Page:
Use this devo as you are able, in whole or in part. Don’t feel compelled to read it all. Simply read and meditate upon whatever catches your attention. The goal is enjoying time with God through His Word and in prayer. Questions about the devotional elements?

What is Advent?

Advent is the four-week season of preparation to celebrate the coming of Jesus at Christmas. This year we will prepare room for Christ in our hearts and lives through daily readings in from Philip Reinder’s Seeking God’s Face and the occasional work of art: a song, a painting, or a poem. Something that will sneak past our usual barriers of noise, hustle and busyness to help cultivate a discerning eye for both our sin and the hope Christ carries with him.

Our hope is that this season of expectant waiting will help us to tap into both our sense that the world is not as it should be AND (a glorious and!) that God in Christ has come down to bring healing and consolation to our broken world and hearts. Advent is a season, then, where we say: All shall be well! Because the true King has come!

Call to Prayer

“I wait for the LORD, my whole being waits, and in his word I put my hope.” (Psalm 130:5)

Scripture Reading

Read the following passages and then spend a moment in quiet stillness before God.
ReadingsPsalm 89:1-4 and Isaiah 63:16; 64:1,6-9


Remind yourself you are in God’s presence and read again…notice how God might be speaking to you through his Word—dwell on a word or phrase that jumps out at you…let your heart respond to God in prayer…take refreshment in God’s presence.

Free Prayer

  • Pray for spiritual renewal and a deep sense of repentance
  • Pray for the gifts and fruit of the Spirit in us
  • Pray for a gentle witness and a readiness to give a reason for the hope within us


God of all hope, in Jesus your salvation broke into our world, and his return gives purpose to our living in this broken world. Make me ready for that day when he comes again with great glory and majesty to judge the living and the dead, renewing and cleansing this tired world, making everything new. Make me ready for that future day by living hopefully today. In the name of our soon arriving Savior, amen. (prayer based on the Belgic Confession, Question 37).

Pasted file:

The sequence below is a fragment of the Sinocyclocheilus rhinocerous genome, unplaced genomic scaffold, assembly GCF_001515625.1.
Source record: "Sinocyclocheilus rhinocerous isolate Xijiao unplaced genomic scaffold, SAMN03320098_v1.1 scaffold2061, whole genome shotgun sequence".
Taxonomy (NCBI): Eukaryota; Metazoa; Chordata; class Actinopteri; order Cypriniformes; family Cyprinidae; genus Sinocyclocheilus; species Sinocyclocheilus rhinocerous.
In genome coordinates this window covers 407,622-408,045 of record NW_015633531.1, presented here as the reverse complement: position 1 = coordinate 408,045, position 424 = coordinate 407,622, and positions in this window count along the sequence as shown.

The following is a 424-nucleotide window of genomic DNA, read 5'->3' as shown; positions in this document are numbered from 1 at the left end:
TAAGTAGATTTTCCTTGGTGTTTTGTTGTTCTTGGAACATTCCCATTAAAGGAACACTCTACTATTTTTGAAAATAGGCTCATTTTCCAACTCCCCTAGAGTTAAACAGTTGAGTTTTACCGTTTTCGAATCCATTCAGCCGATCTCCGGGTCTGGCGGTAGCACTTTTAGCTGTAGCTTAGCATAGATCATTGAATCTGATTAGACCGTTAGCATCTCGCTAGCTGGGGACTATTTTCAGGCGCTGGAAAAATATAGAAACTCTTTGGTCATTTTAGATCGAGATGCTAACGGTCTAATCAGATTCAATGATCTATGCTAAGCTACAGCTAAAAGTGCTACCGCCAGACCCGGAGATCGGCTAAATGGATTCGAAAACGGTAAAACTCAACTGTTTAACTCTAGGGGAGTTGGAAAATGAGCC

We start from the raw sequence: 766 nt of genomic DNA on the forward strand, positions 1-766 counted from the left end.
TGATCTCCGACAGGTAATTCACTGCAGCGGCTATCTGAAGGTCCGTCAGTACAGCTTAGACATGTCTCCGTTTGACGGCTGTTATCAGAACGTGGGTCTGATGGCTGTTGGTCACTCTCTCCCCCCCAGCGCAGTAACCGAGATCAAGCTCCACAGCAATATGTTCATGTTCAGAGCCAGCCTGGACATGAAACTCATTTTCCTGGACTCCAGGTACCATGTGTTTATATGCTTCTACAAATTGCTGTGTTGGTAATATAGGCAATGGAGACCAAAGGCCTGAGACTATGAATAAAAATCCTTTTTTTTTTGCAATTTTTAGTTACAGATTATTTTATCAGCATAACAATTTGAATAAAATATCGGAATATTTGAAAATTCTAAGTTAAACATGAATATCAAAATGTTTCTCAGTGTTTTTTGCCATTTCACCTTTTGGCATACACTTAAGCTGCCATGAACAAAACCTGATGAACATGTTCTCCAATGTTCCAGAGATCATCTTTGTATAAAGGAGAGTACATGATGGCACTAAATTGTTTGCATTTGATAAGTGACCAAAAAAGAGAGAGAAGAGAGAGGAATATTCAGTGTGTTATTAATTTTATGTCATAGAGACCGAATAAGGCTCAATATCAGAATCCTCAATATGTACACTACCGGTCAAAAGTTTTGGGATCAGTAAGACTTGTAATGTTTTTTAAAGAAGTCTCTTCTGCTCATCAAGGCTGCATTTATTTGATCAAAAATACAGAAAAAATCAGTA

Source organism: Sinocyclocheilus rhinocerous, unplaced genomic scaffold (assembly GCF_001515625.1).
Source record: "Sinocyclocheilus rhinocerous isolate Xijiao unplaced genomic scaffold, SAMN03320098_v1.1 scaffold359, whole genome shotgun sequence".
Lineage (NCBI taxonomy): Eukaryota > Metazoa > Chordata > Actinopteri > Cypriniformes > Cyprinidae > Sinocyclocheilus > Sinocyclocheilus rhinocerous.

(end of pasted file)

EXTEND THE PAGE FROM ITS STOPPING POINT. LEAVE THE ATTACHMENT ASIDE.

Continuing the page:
*Prayer borrowed from Philip Reinders’ Seeking God’s Face: Praying with the Bible through the Year


Advent begins in the dark. Literally. It is the darkest time of the year. Advent, which begins our church calendar, begins facing this darkness. Advent comes to us as a gift of darkness, emptiness, and says – will you enter this period of waiting with me? Will you pause to remember and recognize your own emptiness and darkness – and practice longing for the light? These works of art invite us to enter into the wonder and waiting for the Light of the World to dawn on Christmas morn.

Great David’s Greater Son by John Hendrix (see below)

John Hendrix is an illustrator by trade. Over the years, he has compiled several sketchbooks-worth of “sermon sketches.”

He notes, “My sketchbook drawing doesn’t just involve rendering objects in my sight lines, but translating ideas into visual concepts. My favorite time to do this is in church. On Sunday mornings, sitting in a creaky wooden church pew, I draw during the sermon. As the preacher climbs behind the pulpit and begins, I open my sketchbook and uncap my pen. With pick axe in hand, I look for a ripe spot and start digging.

REFLECT: John voices the questions that must have been running through the minds and hearts of God’s people as they waited and hoped for God to send his promised Messiah: “What if they were just stories, rumors?” We live on the other side of the first Advent, when great David’s greater Son came as a child to crush the serpent. And yet hope is not yet fully sight for us either. We too “wander in the waste” as we wait and long and ache to hear the call of great David’s great Son’s come again to bring us all the way home.


“Come, Lord Jesus. The grace of the Lord Jesus be with God’s people” (Revelation 22:20-21).